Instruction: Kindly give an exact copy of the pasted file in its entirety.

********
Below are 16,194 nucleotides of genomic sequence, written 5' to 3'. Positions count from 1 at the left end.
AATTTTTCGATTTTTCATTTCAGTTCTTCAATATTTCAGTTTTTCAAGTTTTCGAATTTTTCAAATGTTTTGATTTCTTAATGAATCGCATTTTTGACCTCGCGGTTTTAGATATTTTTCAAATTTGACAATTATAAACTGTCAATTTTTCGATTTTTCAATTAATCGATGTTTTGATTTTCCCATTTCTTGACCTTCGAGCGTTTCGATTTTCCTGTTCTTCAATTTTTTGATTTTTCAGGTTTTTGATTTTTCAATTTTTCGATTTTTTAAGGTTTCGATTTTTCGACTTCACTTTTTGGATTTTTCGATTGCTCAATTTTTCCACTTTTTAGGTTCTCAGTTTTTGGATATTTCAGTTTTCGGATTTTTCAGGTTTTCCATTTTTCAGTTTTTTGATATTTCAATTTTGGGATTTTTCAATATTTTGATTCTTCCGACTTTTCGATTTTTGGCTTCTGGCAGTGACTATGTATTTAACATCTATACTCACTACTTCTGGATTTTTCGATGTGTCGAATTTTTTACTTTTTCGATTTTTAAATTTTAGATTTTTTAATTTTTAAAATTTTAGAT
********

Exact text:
Below are 16,194 nucleotides of genomic sequence, written 5' to 3'. Positions count from 1 at the left end.
AATTTTTCGATTTTTCATTTCAGTTCTTCAATATTTCAGTTTTTCAAGTTTTCGAATTTTTCAAATGTTTTGATTTCTTAATGAATCGCATTTTTGACCTCGCGGTTTTAGATATTTTTCAAATTTGACAATTATAAACTGTCAATTTTTCGATTTTTCAATTAATCGATGTTTTGATTTTCCCATTTCTTGACCTTCGAGCGTTTCGATTTTCCTGTTCTTCAATTTTTTGATTTTTCAGGTTTTTGATTTTTCAATTTTTCGATTTTTTAAGGTTTCGATTTTTCGACTTCACTTTTTGGATTTTTCGATTGCTCAATTTTTCCACTTTTTAGGTTCTCAGTTTTTGGATATTTCAGTTTTCGGATTTTTCAGGTTTTCCATTTTTCAGTTTTTTGATATTTCAATTTTGGGATTTTTCAATATTTTGATTCTTCCGACTTTTCGATTTTTGGCTTCTGGCAGTGACTATGTATTTAACATCTATACTCACTACTTCTGGATTTTTCGATGTGTCGAATTTTTTACTTTTTCGATTTTTAAATTTTAGATTTTTTAATTTTTAAAATTTTAGAT